Sweet Soul Select Artists, World Soul Collective, Vol. 1
(Sweet Soul Records)
Album Review by Brent Faulkner
2012‘s World Soul Collective, Vol. 1 is a compilation of international soul artists. Released on Japanese soul label Sweet Soul Records, the compilation’s purpose is ‘…to promote soul music in Japan in all its forms.’ The philosophy of Sweet Soul Records states that it considers soul to transcend all race. Consider their motto: ‘soul over the race.’ World Soul Collective, Vol. 1 features a diverse group of soul artists ranging from retro-soul, neo-soul, jazz-soul and hip-hop soul, among other sub-genres. The compilation, like so many, has its ‘hits’ and its ‘misses,’ but overall gives a sound snapshot of soul across the world.
“Who’s in the Mirror,” performed by Nik West, opens solidly though unexceptionally. West is sound as a vocalist though she doesn’t produce an ‘earth shattering’ performance; her scatting is the highlight of a ‘safe’ opener. “Imagine” by Jeremy James has a fine contemporary soul groove though it fails to ‘wow.’ James’s voice is pleasant though it could stand additional nuance and distinction here. Length hurts the cut most of all, clocking in at over five minutes.
“This Time,” performed by ORLY, ‘sets the record straight,’ delivering the effort’s first ‘captivating’ performance. The soul-driven groove is superb, as is the underlying harmonic progression. While ORLY’s vocals aren’t incredibly ‘flashy,’ they are solid. “The Best is Yet to Come,” performed by Mr. President, features a brilliant soul groove. The cut delivers the album’s strongest musicianship at this point. Though lyrically it is perhaps not the ‘next great song,’ its overall sound is anchored by the overt influence of Curtis Mayfield. “Morning Glow,” performed by Ntjam Rosie, delivers given its jazzy harmonic progression and lushly harmonized background vocals. Rosie is a commanding, nuanced vocalist, easily delivering one of the more electrifying performances on World Soul Collective, Vol. 1. “So Divine,” performed by VenueConnection, sounds indigenous to `70s soul. In addition to authenticity, the songwriting is quite notable, particularly the refrain: “When I looked into your eyes / You were so divine…”
“Don’t Rush,” performed by Amber Ojeda, features solid jazz-soul influenced production. The timbre definitely fits Ojeda’s genre-bending vocals well. “Don’t Rush” finishes off a string of consistent cuts.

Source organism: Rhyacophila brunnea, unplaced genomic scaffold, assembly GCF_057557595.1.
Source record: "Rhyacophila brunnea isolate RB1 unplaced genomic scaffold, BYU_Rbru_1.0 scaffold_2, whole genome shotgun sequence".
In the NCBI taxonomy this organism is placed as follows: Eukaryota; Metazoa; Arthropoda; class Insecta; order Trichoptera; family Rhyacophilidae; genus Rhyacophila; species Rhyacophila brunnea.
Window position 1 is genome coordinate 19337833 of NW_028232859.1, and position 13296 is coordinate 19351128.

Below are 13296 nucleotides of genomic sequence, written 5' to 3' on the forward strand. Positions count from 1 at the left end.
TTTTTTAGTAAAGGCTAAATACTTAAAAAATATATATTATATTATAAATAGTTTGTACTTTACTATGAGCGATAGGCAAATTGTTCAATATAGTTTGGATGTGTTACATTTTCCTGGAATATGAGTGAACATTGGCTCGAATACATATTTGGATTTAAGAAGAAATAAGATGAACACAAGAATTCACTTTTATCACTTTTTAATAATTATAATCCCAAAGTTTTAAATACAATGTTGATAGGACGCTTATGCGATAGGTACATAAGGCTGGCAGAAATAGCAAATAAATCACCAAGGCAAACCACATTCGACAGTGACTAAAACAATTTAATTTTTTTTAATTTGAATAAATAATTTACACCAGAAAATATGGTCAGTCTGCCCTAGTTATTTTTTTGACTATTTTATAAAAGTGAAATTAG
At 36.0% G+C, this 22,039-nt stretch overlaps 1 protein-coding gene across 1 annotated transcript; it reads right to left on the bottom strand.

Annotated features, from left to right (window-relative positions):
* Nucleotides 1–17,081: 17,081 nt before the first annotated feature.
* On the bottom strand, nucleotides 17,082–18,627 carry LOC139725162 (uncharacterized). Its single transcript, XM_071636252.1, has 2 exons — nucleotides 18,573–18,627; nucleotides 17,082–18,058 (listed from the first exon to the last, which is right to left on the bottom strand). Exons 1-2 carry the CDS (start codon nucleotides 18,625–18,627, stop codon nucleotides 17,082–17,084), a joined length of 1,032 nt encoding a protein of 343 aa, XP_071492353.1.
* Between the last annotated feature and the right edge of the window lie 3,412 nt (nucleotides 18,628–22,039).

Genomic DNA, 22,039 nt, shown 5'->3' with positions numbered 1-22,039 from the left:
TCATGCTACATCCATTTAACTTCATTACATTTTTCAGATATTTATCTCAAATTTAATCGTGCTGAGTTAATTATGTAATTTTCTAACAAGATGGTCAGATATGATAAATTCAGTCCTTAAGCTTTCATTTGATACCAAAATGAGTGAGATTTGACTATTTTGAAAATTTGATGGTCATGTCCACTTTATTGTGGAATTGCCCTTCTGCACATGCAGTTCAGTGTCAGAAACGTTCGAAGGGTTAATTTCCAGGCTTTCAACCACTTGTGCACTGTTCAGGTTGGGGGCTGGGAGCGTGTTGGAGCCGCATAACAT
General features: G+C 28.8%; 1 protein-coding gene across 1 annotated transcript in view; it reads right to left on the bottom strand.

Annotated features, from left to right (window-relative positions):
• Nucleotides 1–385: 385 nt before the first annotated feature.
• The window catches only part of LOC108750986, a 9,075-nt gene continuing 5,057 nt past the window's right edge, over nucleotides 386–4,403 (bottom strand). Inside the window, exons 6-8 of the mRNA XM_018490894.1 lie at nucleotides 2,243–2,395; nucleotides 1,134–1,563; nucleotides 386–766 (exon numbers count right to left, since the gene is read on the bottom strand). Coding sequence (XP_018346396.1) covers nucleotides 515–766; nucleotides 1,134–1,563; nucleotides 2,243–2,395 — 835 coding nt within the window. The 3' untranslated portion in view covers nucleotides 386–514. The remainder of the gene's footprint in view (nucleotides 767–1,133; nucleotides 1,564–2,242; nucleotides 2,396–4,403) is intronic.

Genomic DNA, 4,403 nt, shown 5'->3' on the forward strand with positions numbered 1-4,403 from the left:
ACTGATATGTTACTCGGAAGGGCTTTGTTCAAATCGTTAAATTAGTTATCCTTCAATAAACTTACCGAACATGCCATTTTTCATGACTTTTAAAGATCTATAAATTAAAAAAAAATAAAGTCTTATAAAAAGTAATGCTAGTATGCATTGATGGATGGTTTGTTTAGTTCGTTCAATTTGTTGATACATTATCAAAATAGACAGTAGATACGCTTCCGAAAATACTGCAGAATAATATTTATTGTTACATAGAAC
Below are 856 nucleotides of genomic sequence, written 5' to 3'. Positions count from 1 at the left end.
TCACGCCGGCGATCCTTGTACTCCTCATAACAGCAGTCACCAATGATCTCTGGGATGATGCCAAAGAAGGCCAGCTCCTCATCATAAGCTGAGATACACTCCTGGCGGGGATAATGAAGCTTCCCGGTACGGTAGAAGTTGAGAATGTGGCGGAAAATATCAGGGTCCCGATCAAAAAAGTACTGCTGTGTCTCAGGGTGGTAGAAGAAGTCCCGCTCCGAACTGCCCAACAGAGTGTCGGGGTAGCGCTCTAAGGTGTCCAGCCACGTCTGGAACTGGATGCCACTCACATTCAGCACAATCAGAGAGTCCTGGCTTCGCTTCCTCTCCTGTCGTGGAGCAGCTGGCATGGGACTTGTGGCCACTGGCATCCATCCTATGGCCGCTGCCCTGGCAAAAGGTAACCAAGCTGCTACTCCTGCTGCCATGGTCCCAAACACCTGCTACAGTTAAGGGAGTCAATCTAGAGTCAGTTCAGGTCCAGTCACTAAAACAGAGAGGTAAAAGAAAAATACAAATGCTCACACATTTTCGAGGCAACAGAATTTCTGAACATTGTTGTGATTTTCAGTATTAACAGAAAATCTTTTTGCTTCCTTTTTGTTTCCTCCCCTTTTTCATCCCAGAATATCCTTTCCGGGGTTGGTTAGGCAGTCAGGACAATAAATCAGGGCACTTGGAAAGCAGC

“Until Now,” performed by Paris Toon and Mothers Favorite Child featuring Ti-et & Morris, features a busy, soul-laden groove and a bit of an abrupt start. The main issue with “Until Now” is that there is a lot for listeners to digest yet the overall shaping of all those elements is underdeveloped. “2 of a Kind,” performed by Weeland and the Urban Soul Collective is stronger, though also ‘clunky’ in some regards. The driving soul groove reminds one of Marvin Gaye’s “I Heard it Through the Grapevine” which is a positive. The ‘switch-up’ section (bridge), with its driving rhythm guitar lines, is a highlight.
“Trouble,” performed by Sacha Vee, is one of the strongest cuts. The groove is lazy and funky, supporting Vee’s jazzy and soulful vocals, additionally characterized by superb nuance. The use of organ is a brilliant orchestration choice by the producers. “Natural High” concedes no momentum, finding Solburst opting for more of a hip-hop influenced soul groove. The lead vocals are excellent, as are the harmonized background vocals. The funky guitar, electric piano and organ used in tandem with one another is nothing short of awesome. Add the spoken word/rap contributions plus the modern flare and “Natural High” is ‘naturally’ a hit.
“Gotta Be Me” (performed by Innosphere) and “Food For Thought” (performed by Song featuring Guru), both play into the hip-hop influenced soul sound. While both cuts have redeeming qualities, both also possess flaws. “Gotta Be Me” is vocally understated while “Food For Thought” is too long (shy of six minutes) and somewhat clunky. “Trickery Sh**,” performed by HAWA, proves much less compelling than its explicit title suggests, HAWA’s vocal timbre its sole distinct aspect.
“Over the Sun,” performed by Dilouya featuring Omar, has an overt soul sound reminiscent of Marvin Gaye’s “What’s Going On.” The biggest quibble with “Over the Sun” is that there are too many layers of sound to digest. “Take Me As I Am” (performed by Shirma Rose) and “Make the Change (by Nao Yoshioka) end the album quite compellingly. “Take Me As I Am” is one of the better conceived and performed cuts, despite its overwrought duration. “Make the Change,” cited as the first original music recorded by the label, uses tempo changes throughout the verse and twinkling piano to captivate the listener. Vocally, Nao Yoshioka gives a strong performance and foreshadows the future of Sweet Soul.
Overall, World Soul Collective, Vol.1 gives a solid snapshot of the talent that lies throughout the world of soul music. The collection is flawed with hits and misses, but there are enough solid moments to make it enjoyable. Like with so many compilations, listeners must search and be selective to find the strongest, well-rounded cuts.
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